Pass-Through of Wages and Import Prices Has Increased in the Post-COVID Period
Annual CPI inflation reached 9.1 percent in June 2022, the highest reading since November 1981. The broad-based nature of the recent inflation readings has increased concerns that inflation may run above the Federal Reserve’s target for a longer period than anticipated. In this post we use detailed industry-level data to examine two prominent cost-push-based explanations for high inflation: rising import prices and higher labor costs. We find that the pass-through of wages and input prices to the U.S. Producer Price Index has grown during the pandemic. Both the large changes in these costs and a higher pass-through into domestic prices have contributed toward higher inflation.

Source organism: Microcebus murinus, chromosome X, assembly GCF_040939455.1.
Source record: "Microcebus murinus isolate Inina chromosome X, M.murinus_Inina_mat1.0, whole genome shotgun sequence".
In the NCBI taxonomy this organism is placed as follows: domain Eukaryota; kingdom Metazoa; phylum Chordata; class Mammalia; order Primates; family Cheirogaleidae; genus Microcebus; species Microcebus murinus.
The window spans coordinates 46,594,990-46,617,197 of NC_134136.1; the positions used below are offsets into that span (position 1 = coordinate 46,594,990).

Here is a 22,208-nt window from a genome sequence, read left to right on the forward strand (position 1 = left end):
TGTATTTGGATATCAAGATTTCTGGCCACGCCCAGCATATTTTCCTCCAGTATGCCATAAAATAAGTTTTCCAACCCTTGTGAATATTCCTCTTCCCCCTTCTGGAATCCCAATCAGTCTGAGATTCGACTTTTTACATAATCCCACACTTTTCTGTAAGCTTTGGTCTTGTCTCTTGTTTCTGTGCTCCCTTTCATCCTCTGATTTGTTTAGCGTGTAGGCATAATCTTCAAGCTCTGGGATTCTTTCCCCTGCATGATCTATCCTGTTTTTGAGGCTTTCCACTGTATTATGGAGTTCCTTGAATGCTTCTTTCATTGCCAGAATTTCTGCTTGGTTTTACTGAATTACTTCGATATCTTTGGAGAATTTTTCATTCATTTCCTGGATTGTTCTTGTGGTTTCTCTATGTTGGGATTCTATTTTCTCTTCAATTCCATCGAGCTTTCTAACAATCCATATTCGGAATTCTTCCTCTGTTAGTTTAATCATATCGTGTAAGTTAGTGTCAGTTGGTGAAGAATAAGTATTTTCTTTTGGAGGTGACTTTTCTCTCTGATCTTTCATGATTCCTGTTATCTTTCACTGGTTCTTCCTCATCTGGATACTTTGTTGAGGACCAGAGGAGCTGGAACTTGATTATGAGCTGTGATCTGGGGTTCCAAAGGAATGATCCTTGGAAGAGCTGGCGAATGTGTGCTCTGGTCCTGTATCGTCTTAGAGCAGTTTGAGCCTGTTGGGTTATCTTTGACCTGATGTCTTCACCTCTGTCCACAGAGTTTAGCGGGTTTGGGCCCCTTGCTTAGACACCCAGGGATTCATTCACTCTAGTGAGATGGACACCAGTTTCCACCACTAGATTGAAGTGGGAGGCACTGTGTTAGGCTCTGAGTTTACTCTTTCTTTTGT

A Closer Look at the Recent Pickup in Inflation
Inflation has picked up in the last few months. Between June and November 2010, the twelve-month change in the seasonally adjusted consumer price index (CPI) was stable, at slightly above 1 percent, but it jumped to 3.1 percent as of last April. Higher food and energy prices have been an important factor behind this pickup in “headline” inflation. However, core inflation has also increased; the year-over-year core CPI (excluding volatile food and energy prices) moved from a record low of 0.6 percent in October 2010 to 1.3 percent in April.